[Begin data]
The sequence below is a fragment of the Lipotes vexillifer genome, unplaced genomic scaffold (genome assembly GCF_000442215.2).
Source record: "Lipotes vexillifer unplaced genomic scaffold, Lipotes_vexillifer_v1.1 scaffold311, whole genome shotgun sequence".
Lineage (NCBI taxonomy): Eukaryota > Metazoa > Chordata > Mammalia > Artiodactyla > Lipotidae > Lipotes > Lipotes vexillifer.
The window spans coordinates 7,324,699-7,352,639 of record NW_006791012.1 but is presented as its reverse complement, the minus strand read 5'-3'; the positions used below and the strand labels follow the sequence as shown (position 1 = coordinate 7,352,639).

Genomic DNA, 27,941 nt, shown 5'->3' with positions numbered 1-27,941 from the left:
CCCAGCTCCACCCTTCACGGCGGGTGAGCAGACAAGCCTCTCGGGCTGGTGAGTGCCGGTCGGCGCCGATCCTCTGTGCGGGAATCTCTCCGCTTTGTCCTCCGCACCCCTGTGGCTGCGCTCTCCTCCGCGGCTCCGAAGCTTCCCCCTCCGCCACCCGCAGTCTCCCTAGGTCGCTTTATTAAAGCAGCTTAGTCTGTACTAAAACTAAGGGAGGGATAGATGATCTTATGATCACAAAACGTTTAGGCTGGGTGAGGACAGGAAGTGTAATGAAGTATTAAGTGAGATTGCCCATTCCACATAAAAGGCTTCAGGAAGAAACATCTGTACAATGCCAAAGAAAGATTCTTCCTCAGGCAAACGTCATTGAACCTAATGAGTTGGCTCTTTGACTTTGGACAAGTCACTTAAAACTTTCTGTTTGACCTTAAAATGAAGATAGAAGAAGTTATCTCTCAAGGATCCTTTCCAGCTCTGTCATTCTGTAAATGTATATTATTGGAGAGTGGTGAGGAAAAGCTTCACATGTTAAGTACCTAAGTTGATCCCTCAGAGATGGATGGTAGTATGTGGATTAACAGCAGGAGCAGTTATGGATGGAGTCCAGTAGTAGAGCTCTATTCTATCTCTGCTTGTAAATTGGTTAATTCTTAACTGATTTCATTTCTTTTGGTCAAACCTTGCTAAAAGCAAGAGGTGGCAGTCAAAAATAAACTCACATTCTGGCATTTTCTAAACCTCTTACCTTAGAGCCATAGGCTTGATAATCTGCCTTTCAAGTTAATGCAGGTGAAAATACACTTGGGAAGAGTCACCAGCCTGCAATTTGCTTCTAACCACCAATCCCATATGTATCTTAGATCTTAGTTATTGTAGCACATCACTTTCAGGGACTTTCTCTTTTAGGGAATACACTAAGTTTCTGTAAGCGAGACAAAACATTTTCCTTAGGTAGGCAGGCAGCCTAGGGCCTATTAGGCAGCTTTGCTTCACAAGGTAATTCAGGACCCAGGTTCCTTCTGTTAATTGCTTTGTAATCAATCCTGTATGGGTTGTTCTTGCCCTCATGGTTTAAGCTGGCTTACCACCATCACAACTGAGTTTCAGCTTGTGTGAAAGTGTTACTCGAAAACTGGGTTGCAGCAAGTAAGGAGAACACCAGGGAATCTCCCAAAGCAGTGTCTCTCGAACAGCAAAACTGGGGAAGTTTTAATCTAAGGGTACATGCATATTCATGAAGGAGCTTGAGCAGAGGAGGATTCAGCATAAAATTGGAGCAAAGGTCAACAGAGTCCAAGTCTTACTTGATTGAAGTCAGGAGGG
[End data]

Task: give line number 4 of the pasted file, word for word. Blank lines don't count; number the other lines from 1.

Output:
The window spans coordinates 7,324,699-7,352,639 of record NW_006791012.1 but is presented as its reverse complement, the minus strand read 5'-3'; the positions used below and the strand labels follow the sequence as shown (position 1 = coordinate 7,352,639).